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Mention time trials and training session numbers often drop dramatically, don’t mention time trials and athletes complain that they couldn’t prepare properly… A pattern that is no doubt echoed through all sports, and at all levels. So, if it has such a detrimental short term effect on training, why do coaches persist with it? Long term athlete development is our main purpose; educate and develop athletes to perform at a higher level. Perhaps understanding more about what can be gained from testing will help get rid of those jitters, and encourage a few more to test their capabilities.

Types of testing

Testing can be done in various ways, and of course in different conditions/ situations. These can include;

  • Straight out time trial
  • Lactate testing/ lab testing eg VO2 Max
  • Test sets
  • Various distance efforts eg 400 followed by 200
  • Individual sport/ duathlon/ aquathlon races

Each type of test comes with its own set of pros and cons, eg a straight out time trial such as a 750 meter swim will give you as close a feeling as possible to the start of a sprint triathlon, but what about pace drop off, is this factored in? A lab test will give you very accurate numbers in conditions that can be replicated comparatively accurately, but performing in a laboratory is not the same as performing in a sport that is predominantly outdoor.

Reasons for testing

To get the most out of the test and to understand what type of test is needed, firstly you have to look at the reason for testing. If you are looking to understand more about your training zones then a blood lactate test in the lab might be the best at that time. Whereas if you are testing to see how accurately you can maintain a pace, a test set such as 10x100m swim on a fixed cycle might the best at that time.

  • Understanding pace judgement

Far too often athletes start too hard, get to the start line of your key race of the season and nerves are taught, adrenaline flowing through your body and butterflies that won’t go away- usually this leads to smashing the first 100m! This leads to a swamping of lactate and muscular fatigue, pace drops throughout and the resulting time is slower than expected. Knowing your threshold pace, and being aware of what the pace feels like might just save you from haemorrhaging time in the first part of the race!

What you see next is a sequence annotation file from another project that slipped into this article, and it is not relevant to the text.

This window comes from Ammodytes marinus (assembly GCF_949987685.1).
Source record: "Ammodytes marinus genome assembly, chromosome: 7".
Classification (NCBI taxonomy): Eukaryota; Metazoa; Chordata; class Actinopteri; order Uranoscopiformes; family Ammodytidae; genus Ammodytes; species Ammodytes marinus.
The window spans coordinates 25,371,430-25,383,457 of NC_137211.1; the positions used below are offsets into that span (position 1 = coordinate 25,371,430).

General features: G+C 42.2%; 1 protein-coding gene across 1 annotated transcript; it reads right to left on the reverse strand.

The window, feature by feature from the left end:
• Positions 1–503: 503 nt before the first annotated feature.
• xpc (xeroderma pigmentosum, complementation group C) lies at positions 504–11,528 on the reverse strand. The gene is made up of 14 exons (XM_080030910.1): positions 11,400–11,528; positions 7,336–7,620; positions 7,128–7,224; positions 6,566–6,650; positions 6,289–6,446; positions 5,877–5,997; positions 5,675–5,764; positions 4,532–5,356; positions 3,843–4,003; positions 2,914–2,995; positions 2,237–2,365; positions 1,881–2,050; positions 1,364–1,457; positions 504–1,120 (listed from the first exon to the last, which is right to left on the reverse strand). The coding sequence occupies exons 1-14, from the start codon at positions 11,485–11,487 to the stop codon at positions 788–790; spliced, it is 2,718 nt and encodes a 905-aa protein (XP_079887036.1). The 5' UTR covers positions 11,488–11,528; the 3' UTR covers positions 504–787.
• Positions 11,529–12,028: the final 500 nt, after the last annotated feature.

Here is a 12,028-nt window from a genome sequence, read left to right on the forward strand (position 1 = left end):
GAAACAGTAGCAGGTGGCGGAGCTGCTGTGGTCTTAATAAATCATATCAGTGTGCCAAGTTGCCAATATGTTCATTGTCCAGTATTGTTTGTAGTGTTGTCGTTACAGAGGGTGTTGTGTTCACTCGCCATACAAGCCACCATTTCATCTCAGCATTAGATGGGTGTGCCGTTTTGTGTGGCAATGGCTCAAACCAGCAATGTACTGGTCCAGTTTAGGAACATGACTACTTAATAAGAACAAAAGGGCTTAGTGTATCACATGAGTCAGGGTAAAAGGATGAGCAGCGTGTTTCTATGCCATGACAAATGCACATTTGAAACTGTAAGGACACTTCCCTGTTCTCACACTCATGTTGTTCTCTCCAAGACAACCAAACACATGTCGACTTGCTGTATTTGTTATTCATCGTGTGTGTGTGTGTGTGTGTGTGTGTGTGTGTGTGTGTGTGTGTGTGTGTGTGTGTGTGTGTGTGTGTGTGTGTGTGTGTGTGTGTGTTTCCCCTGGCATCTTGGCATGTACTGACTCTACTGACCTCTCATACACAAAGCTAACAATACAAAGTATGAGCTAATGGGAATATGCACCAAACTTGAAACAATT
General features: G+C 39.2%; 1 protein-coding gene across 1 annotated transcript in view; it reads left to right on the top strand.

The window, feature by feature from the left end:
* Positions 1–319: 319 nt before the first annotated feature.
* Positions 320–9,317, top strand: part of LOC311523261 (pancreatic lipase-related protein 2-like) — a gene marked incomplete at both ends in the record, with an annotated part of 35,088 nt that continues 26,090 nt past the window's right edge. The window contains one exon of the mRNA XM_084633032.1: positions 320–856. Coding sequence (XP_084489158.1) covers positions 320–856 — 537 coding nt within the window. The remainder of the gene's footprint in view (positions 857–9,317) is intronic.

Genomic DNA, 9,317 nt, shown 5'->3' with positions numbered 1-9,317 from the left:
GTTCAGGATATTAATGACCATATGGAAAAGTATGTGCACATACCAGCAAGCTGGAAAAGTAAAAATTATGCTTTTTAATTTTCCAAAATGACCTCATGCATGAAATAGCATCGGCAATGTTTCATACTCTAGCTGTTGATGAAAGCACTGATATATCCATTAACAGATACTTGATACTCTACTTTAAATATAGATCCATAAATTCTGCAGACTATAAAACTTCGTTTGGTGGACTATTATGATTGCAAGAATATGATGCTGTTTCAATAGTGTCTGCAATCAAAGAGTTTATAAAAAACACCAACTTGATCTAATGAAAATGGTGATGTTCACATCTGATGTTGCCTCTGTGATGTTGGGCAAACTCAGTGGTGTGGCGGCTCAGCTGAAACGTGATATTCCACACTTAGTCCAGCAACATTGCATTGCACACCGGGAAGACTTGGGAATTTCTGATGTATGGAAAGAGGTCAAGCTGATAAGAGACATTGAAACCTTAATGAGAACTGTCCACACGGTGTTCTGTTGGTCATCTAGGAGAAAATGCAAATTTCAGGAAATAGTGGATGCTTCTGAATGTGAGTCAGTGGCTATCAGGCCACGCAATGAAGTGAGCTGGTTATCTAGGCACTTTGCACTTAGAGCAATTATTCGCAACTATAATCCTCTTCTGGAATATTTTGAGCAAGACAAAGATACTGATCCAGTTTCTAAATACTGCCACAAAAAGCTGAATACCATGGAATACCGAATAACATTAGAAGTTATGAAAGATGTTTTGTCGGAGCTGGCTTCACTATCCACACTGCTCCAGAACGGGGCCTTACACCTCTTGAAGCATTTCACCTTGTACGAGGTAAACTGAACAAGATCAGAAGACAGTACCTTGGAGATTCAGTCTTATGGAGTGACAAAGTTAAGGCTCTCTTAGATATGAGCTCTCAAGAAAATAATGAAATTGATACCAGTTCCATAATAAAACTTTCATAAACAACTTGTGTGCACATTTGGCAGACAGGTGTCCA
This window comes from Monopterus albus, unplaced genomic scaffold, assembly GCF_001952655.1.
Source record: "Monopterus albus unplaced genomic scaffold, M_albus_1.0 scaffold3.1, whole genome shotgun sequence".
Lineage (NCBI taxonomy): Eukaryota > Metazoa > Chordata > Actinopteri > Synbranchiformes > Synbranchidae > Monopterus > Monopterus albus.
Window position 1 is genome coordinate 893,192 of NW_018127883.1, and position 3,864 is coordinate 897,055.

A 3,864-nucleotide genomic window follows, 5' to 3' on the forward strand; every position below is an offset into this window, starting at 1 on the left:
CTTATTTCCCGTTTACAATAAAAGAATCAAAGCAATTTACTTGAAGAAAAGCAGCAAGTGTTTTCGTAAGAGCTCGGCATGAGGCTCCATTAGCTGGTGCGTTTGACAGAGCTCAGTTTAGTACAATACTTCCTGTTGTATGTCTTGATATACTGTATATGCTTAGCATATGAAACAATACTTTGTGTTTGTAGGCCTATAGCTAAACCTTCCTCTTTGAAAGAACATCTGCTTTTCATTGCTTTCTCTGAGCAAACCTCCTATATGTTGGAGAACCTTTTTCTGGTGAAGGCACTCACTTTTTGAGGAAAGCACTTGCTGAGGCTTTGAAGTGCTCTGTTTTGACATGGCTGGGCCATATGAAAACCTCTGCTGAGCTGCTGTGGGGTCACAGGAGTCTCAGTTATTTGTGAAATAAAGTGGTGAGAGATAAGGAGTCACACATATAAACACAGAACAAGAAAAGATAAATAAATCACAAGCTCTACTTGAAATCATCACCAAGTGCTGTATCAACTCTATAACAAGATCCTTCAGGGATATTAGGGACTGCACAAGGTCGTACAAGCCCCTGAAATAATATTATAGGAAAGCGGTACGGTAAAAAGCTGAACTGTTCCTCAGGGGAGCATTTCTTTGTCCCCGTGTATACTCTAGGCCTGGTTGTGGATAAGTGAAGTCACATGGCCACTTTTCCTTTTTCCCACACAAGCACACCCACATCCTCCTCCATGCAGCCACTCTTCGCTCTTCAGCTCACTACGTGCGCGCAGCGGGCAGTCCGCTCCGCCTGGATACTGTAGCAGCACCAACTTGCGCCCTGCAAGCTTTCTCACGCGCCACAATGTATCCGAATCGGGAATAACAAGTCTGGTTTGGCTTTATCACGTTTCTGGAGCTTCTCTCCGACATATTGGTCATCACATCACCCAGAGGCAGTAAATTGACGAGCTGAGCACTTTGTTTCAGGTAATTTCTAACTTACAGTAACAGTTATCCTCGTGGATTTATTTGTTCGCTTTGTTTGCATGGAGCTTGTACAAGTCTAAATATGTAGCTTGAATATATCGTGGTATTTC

• Monitoring improvement

Training consistently can seem monotonous, what are the goals? If it is to get faster you need to test to see if it’s working; wait 8 months after a late August race and underperform in your first race in May and you might have just wasted your time training at the wrong intensity! Test and retest to make sure what you are doing is working, if it‘s not… CHANGE IT!

  • Developing ability to perform under increased pressure

Some people are born racers, there is no doubt, some can hit a start line and get the most out of themselves time and time again,  it’s a rare and special quality!! For the rest of us we need to teach ourselves how to do this, we need to learn to ‘hurt’, learn to get the most out of ourselves when it really matters! You can train your body to be stronger, you can train yourself to hold better technique when fatigued, you can train your body to deliver more blood to your muscles, and you can also train your mental state to get more out of your body. Be positive, don’t limit yourself, control your emotion, be ready to push through the pain barrier… Its all easy to say, practicing it is much harder but absolutely essential.

  • Estimating training zones

Training within a specific zone can target the correct physiological adaptations, whether you are a razor sharp anaerobic athlete, or a slow burning diesel aerobic beast you need to know how to work on your strengths and weaknesses. Ride 5 hours below your aerobic threshold and, apart from developing your metabolism, and perhaps gaining some strength development, you have not achieved much improvement in your aerobic efficiency. Tests interpreted properly can identify strengths and weaknesses, knowing your training zones can make your training far more efficient.

Getting it right

When to do your tests, making sure you have enough time between tests to recover and adapt, and knowing your target goals and outcomes of tests are all essential in making testing worthwhile. If it’s to measure a specific improvement in a sport you might want to retest under similar circumstances. The targets from a test are individual and can change from test to test, make sure you know what you want from it.

Using the results

Once you have completed your testing you want to reflect on the results, don’t dwell on them too long, but use them to help improve as an athlete. Goal and target achievement is important, but sometimes the test might have achieved something besides the physical goal. Keep positive and be proud of your own journey as you aim for improvement, and finally be honest with yourself. If you missed your goal was it because you didn’t perform well, or was it simply because you didn’t train well enough to achieve your goal.


PS Maybe the next blog will focus on Expectation vs Reality!